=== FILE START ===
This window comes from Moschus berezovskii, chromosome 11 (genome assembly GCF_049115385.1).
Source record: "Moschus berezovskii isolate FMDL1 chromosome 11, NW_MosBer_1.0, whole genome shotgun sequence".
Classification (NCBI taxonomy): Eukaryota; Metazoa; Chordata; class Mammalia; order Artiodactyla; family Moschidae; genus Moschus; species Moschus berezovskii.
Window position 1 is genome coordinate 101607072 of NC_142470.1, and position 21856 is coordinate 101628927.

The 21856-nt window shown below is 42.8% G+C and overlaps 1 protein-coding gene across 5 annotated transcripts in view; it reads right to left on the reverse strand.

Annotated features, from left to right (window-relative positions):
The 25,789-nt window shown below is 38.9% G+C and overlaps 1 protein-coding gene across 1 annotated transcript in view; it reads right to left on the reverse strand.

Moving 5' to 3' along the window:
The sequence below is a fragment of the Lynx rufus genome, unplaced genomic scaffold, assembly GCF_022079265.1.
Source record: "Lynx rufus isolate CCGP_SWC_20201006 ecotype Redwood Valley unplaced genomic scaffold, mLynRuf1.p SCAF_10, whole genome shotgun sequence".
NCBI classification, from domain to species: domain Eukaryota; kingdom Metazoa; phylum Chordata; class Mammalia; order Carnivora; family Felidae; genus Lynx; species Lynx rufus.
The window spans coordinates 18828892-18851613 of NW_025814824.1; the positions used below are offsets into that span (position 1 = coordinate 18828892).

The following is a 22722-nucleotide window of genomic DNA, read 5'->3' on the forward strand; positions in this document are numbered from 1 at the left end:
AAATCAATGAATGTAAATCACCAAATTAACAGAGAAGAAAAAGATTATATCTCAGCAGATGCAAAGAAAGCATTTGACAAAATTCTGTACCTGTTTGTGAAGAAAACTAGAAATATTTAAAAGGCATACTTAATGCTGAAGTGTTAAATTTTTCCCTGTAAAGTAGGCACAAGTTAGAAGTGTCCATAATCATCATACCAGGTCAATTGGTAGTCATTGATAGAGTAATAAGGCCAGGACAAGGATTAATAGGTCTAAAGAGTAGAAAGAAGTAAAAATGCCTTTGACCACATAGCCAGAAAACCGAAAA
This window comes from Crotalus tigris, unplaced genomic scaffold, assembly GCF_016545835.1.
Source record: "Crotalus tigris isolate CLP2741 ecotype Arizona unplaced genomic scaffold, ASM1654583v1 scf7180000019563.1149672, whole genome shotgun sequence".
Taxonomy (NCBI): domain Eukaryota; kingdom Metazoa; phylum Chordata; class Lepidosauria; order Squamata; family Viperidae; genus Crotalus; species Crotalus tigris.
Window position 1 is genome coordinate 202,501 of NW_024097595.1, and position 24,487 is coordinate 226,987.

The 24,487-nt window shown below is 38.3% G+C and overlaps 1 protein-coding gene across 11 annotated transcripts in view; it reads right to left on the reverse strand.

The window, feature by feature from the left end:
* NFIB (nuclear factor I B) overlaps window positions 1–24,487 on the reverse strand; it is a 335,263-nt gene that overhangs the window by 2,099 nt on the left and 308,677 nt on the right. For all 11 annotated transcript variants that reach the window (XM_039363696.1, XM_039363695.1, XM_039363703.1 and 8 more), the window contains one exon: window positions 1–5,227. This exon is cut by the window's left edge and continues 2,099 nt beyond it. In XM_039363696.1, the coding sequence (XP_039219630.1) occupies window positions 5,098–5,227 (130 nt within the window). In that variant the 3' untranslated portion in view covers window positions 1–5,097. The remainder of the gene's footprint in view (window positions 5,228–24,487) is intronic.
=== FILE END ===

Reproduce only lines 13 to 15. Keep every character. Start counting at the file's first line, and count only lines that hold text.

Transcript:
The following is a 22722-nucleotide window of genomic DNA, read 5'->3' on the forward strand; positions in this document are numbered from 1 at the left end:
AAATCAATGAATGTAAATCACCAAATTAACAGAGAAGAAAAAGATTATATCTCAGCAGATGCAAAGAAAGCATTTGACAAAATTCTGTACCTGTTTGTGAAGAAAACTAGAAATATTTAAAAGGCATACTTAATGCTGAAGTGTTAAATTTTTCCCTGTAAAGTAGGCACAAGTTAGAAGTGTCCATAATCATCATACCAGGTCAATTGGTAGTCATTGATAGAGTAATAAGGCCAGGACAAGGATTAATAGGTCTAAAGAGTAGAAAGAAGTAAAAATGCCTTTGACCACATAGCCAGAAAACCGAAAA
This window comes from Crotalus tigris, unplaced genomic scaffold, assembly GCF_016545835.1.